TABLE 1 Threats impact on the Security Principles
Security Threat Confidentiality Integrity Authentication Authorization Availability
Classical Monitor interfaces (✓) (✓)
Inject traffic into interfaces
NSM impersonation (✓) (✓) (✓) (✓)
Host platform impersonation (✓) (✓) (✓) (✓)
Non-trivial Compromise of the function
Passive side channel
Active side channel
End devices vulnerabilities

Legend: empty – unaffected ✓– Direct Impact (✓) – Immediate Consequences

Due to the nature of shared environments, even if the slice is well behaved and does not allow access to another slice’s data-plane/control-plane, it may still allow establishing side-channels across slices that share resources. In this context, typical side-channels are time-based attacks that leverage various system caches. An example of such an attack is an oracle, which infers data from another slice by introducing in the same (shared) CPU known combinations of data until one is processed faster than the rest, allowing the attacker to infer that such data was already in cache (therefore in another slice). This leads to a breach of confidentiality, with varying levels of severity. The availability (or even integrity) may also be compromised by a side-channel, for instance, a noisy-neighbor whose workload(工作负载) selectively introduces jitter(抖动) in a time-constrained(有时间限制的) service that shares its resources.

We must note that a user may connect simultaneously(同时地) to more than one slice. Nevertheless, end devices are prone to(容易) security vulnerabilities and various kinds of attacks. For example, they can be contaminated(污染) by malware or turned into a bot within a Distributed Denial of Service (DDoS) attack. Also, they are subject to hardware tampering(硬件篡改) or sensor errors. In such a case, it is critical to be aware that compromised end devices may, even unintentionally(尽管不是有意地), allow inter-slice communication. Thus, some security principles will be violated(违反): confidentiality, because data from a given slice may flow out to another one via the compromised device; and authorization, whereas unauthorized users may use the affected end-point to access a protected slice.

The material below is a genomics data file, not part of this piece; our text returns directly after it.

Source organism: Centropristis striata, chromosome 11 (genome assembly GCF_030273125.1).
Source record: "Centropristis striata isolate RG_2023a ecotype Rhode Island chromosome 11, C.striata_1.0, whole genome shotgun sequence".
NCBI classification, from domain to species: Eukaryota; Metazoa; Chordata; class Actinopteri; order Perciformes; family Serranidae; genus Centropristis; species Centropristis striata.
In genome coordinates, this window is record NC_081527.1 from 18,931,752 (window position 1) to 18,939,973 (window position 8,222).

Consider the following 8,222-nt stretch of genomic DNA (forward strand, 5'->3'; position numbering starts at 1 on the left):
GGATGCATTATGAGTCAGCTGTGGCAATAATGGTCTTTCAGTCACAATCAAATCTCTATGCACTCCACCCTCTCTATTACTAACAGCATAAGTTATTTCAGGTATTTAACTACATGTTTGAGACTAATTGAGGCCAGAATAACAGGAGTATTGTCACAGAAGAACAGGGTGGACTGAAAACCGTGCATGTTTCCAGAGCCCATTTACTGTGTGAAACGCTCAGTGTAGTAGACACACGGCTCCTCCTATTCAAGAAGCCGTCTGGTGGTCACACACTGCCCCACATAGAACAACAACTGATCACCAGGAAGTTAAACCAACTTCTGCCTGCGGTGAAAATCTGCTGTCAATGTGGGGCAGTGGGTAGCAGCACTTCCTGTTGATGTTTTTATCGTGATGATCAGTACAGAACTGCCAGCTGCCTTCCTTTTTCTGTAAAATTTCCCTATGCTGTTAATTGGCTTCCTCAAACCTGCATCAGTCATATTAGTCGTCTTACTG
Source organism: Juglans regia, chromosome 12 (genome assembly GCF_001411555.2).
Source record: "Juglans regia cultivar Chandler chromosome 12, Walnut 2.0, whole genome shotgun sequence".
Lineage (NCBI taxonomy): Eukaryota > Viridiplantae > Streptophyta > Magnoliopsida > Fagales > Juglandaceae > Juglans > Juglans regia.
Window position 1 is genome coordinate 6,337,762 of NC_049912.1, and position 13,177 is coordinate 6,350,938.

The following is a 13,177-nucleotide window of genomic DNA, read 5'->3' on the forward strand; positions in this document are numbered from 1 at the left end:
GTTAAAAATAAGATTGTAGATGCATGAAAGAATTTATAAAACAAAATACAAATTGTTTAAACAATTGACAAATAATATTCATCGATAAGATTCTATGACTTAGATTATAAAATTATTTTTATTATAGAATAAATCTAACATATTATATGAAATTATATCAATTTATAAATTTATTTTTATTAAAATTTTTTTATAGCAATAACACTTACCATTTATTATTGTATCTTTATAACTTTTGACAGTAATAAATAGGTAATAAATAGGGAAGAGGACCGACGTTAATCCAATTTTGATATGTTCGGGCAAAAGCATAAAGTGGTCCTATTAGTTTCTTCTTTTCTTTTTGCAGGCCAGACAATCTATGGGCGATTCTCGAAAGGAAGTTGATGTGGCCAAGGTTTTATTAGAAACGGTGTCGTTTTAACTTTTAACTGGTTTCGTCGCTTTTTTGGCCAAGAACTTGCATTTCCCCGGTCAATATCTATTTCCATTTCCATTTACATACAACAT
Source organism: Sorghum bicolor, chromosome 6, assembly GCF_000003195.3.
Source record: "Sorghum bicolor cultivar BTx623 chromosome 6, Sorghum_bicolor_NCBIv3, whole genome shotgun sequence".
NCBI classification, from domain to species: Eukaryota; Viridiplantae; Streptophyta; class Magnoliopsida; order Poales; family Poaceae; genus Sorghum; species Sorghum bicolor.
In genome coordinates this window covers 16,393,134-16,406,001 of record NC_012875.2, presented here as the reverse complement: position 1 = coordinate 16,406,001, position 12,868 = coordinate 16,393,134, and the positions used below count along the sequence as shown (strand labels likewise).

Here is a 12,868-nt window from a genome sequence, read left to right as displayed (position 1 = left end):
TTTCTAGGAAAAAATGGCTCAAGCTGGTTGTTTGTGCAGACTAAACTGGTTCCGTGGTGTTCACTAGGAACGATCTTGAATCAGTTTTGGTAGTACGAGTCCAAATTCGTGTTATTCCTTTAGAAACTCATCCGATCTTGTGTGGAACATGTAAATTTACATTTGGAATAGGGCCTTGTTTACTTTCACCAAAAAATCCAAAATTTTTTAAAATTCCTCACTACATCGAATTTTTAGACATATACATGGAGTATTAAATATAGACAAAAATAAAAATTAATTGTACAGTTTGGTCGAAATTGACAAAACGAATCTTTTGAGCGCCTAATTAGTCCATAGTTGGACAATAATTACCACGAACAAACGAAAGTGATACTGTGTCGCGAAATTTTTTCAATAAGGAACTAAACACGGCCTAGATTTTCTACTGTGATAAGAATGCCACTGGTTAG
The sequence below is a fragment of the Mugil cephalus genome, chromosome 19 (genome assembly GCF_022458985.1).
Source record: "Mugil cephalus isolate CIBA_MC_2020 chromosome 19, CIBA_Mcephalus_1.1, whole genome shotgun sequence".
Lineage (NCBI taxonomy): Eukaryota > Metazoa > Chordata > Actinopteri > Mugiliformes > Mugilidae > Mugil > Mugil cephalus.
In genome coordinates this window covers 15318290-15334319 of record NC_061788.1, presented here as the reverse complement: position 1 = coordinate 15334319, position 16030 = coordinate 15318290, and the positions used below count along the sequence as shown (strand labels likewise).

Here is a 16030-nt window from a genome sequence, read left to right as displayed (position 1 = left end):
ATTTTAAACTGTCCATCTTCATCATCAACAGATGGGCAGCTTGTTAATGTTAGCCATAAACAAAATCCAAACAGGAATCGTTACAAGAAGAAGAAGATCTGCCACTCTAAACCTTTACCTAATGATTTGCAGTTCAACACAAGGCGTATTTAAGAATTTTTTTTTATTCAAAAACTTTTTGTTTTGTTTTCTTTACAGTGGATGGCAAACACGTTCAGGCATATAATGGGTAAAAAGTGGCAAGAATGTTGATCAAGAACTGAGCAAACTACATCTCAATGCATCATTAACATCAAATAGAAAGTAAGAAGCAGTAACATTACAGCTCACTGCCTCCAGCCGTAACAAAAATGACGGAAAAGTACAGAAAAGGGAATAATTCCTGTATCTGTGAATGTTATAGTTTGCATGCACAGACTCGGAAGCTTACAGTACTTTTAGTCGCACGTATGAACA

On the infrastructure side, the NSM will be responsible for securing the inter-slice communications (when permitted, according to the rules defined for that instance). The successful impersonation(假冒) of the NSM itself would allow to fully subvert(颠覆) the slices isolation, allowing for unauthorized access to other slices. This results in a breach of authentication that could then result in a breach of system integrity and confidentiality. NFs may also serve more than one slice, in which case an exploit of the NF may allow for unauthorized inter-slice communication, breaching the system’s integrity and potentially confidentiality.

In another scenario, an attacker may impersonate the host platforms. In this case, the NSM can be deceived and led to believe that the host platform on which a network slice will run is an operator authorized platform. In such a scenario, an impersonation attack can have significant consequences as operators will expose(暴露) the network and private services within that network to an attacker. This breach impacts the confidentiality, since private data can be revealed, as well as integrity, since data may be corrupted, and availability, since service may be interrupted and data be removed.